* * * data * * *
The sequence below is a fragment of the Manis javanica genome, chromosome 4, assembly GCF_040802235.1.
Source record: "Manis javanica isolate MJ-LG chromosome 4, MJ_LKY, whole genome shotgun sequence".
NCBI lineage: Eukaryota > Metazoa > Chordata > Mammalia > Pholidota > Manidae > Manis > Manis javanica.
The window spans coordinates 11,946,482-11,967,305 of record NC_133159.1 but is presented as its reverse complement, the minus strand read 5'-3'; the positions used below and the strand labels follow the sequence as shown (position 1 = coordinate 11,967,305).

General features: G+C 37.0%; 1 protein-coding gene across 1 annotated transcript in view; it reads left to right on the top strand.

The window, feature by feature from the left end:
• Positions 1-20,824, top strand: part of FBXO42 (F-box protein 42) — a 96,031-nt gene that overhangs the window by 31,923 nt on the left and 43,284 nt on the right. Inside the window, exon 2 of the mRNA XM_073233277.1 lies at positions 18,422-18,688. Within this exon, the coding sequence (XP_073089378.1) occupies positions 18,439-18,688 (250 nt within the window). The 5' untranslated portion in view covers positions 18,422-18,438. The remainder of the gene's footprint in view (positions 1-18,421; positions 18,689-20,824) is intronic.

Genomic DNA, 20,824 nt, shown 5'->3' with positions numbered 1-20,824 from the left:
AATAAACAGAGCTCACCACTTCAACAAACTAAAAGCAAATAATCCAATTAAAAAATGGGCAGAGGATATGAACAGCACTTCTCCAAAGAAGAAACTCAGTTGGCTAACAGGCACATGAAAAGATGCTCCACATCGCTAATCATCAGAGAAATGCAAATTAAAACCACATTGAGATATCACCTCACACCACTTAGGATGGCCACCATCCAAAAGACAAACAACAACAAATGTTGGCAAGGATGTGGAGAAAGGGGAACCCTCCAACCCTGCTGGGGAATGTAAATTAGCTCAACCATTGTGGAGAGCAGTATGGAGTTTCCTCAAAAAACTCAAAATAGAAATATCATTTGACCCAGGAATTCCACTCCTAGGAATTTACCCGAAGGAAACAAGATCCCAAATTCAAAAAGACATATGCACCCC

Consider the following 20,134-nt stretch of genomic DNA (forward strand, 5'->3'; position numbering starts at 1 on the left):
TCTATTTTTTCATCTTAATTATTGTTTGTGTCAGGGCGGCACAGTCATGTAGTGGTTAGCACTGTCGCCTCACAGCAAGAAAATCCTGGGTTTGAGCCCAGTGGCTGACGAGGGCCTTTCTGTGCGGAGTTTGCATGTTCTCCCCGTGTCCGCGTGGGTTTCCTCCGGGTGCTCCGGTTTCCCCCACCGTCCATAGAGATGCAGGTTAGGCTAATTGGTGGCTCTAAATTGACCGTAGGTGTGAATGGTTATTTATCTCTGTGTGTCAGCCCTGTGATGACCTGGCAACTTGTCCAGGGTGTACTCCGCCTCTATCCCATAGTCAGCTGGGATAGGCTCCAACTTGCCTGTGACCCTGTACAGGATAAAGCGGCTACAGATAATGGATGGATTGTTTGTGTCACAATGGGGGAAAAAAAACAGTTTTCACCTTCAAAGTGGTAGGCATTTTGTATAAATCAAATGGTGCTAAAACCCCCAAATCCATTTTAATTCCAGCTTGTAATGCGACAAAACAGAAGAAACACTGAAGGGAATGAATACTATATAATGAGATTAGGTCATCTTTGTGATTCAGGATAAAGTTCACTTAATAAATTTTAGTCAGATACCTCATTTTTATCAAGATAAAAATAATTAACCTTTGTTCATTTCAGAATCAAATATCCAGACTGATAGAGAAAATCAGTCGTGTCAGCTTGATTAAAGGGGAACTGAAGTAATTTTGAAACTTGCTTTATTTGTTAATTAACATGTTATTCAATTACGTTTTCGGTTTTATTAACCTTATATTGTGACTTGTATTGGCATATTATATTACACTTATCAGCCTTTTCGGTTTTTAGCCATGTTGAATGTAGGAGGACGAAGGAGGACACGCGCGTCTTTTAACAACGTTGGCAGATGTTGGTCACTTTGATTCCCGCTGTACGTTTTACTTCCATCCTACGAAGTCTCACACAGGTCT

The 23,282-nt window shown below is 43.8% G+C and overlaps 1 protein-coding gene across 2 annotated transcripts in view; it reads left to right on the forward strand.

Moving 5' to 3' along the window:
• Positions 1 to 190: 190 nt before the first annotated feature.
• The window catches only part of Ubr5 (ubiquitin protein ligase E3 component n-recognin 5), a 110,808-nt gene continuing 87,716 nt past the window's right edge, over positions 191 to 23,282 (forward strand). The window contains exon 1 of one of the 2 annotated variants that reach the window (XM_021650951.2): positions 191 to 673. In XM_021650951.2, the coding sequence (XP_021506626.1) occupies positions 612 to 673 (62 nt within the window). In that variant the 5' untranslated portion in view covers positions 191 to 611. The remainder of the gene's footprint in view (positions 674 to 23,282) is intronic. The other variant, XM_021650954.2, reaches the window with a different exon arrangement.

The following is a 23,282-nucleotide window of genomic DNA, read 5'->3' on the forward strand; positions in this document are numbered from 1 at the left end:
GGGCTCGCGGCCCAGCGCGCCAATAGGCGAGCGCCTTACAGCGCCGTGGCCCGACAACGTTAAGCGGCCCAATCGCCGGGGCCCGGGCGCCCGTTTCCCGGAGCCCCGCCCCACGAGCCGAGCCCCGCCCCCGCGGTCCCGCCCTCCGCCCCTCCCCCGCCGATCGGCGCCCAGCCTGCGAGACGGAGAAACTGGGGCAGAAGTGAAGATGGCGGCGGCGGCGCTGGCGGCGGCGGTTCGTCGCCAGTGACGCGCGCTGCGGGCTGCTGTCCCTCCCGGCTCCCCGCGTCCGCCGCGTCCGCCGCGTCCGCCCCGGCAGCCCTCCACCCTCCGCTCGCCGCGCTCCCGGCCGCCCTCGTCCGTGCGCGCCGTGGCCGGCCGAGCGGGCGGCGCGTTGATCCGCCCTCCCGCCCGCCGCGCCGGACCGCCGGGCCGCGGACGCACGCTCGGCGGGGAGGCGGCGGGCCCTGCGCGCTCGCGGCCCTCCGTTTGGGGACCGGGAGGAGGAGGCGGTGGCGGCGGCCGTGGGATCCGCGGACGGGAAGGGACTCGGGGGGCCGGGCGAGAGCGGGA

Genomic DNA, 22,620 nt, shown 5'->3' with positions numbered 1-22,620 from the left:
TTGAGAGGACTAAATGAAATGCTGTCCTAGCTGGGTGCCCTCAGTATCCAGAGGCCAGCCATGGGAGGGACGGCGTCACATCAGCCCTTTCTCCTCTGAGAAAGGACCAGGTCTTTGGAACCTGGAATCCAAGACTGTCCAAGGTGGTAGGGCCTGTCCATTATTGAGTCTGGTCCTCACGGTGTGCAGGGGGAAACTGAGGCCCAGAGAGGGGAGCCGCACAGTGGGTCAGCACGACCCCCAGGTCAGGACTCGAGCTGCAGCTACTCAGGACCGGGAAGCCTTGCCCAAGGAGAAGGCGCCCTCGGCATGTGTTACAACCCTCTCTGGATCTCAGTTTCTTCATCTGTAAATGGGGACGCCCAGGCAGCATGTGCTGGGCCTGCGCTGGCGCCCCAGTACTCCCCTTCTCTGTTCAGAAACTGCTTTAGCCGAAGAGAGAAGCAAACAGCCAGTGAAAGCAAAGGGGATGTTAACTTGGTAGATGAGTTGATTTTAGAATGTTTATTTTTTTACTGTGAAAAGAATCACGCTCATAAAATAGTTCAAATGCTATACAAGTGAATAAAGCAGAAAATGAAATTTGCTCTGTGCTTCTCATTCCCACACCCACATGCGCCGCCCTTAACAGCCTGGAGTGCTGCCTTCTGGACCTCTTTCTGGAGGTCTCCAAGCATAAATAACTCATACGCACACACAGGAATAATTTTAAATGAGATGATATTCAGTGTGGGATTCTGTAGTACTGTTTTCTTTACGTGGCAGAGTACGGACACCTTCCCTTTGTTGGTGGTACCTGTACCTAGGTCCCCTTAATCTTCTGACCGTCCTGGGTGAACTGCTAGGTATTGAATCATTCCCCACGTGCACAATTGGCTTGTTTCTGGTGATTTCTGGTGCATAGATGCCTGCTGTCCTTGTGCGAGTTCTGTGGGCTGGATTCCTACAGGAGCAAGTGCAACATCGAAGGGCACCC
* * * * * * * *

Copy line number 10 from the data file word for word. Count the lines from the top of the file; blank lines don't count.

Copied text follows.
Consider the following 20,134-nt stretch of genomic DNA (forward strand, 5'->3'; position numbering starts at 1 on the left):